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What are some common parenting plan pain points?

| Dec 7, 2020 | Child Custody |

As you prepare for your divorce, you, like many people, may gloss over the details that will go into your parenting plan. You may think that your plan will include little more than a custody schedule. Yet, there are many other pain points that you must consider. These are three common ones that you will need to account for.

Scheduling special occasions

Likely, you and your spouse both have strong feelings about where your children will spend special occasions. When working out your parenting plan, you must be willing to compromise on these. If one of you wants your children on a certain holiday, for instance, it may make sense to give a different holiday to the other in exchange. And if one of you has your birthday or vacation time during the other’s scheduled custody, it may be necessary to make accommodations for these events. By keeping your parenting plan flexible – within reason – you will give your children opportunities to spend special occasions with both of you.

Managing communication

Some divorced couples can discuss parenting matters directly without losing their cool. Yet, others have a tense relationship and rely on co-parenting apps or other digital means – like email or text – to communicate with each other. No matter how you and your spouse decide to communicate, you will want to document these methods in your parenting plan. You will also want to create a plan for how you will resolve any disputes that may arise between you two. In doing so, you will have a course of action for keeping your interactions planned and civil.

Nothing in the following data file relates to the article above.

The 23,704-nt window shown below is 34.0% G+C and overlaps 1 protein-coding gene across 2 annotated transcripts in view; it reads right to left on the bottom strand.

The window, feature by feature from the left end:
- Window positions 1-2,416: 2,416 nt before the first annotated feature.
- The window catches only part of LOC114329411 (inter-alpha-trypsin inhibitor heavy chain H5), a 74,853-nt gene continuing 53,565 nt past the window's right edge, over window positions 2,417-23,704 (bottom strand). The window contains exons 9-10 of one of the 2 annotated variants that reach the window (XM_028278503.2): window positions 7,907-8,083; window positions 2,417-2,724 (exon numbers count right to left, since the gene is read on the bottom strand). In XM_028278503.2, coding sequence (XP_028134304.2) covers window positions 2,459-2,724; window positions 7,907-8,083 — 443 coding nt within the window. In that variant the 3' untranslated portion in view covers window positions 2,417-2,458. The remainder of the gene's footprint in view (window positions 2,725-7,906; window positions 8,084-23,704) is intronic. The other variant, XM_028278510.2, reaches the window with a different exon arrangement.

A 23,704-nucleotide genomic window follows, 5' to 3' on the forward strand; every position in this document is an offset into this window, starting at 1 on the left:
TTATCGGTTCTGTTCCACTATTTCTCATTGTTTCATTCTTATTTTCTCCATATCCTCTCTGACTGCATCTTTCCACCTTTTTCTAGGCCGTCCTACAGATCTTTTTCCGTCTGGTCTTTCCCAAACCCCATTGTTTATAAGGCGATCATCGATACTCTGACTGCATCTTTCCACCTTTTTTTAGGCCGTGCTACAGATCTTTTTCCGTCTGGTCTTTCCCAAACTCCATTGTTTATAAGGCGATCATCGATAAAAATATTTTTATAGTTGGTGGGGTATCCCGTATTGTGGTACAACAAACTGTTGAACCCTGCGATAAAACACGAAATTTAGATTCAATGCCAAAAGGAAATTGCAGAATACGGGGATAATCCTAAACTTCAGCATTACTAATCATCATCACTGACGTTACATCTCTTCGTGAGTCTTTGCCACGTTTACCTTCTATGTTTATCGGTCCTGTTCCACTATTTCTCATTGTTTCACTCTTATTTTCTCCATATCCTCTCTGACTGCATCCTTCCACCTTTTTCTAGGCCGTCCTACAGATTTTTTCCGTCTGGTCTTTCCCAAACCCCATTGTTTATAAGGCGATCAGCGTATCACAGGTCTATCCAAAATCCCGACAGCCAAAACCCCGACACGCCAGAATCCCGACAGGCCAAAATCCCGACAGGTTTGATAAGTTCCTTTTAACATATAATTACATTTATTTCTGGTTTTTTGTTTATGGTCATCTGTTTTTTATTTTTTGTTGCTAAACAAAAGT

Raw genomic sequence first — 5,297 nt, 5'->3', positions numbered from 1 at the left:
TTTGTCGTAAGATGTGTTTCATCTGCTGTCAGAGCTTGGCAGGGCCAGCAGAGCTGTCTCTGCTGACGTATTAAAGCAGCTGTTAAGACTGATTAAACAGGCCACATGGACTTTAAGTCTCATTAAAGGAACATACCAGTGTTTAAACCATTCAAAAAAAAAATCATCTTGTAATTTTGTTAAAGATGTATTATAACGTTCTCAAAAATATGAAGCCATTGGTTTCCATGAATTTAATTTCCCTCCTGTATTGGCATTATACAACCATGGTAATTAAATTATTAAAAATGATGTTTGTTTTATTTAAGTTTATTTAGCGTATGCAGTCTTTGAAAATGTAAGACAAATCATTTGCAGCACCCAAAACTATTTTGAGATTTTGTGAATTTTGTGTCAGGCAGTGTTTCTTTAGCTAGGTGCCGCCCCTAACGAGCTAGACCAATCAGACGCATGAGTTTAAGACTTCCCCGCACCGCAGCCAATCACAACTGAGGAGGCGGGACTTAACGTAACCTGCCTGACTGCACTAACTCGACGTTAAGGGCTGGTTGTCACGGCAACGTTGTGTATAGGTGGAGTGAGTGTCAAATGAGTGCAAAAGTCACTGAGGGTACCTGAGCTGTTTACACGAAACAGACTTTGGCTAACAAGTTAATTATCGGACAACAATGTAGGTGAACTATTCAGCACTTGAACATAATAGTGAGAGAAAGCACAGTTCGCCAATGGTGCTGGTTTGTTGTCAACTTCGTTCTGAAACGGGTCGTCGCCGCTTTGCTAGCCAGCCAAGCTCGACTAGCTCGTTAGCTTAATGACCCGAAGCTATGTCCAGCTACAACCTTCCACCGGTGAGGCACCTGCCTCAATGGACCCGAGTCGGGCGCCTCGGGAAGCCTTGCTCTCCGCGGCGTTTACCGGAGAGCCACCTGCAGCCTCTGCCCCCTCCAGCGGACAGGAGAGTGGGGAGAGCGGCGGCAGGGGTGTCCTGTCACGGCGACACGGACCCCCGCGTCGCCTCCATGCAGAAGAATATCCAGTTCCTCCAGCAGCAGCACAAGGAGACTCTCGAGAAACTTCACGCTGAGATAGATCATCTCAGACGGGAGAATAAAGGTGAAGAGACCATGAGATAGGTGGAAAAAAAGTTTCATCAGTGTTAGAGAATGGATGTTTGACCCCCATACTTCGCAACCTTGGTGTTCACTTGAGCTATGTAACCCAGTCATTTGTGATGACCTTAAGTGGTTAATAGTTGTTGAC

Coordinating exchanges

Without clear parameters in place, custody exchanges can quickly turn heated. Yet, you can avoid this outcome by detailing in your parenting plan when your exchanges will occur, where they will happen and how they will proceed. You will also want to account for how you will handle any scheduling changes that arise, such as delays in drop-offs or pickups. By leaving no room for chance, you can reduce the odds of conflict occurring during these times.

A good parenting plan includes far more than a custody schedule. With the help of a family law attorney, you can make sure yours is comprehensive, workable and sound.

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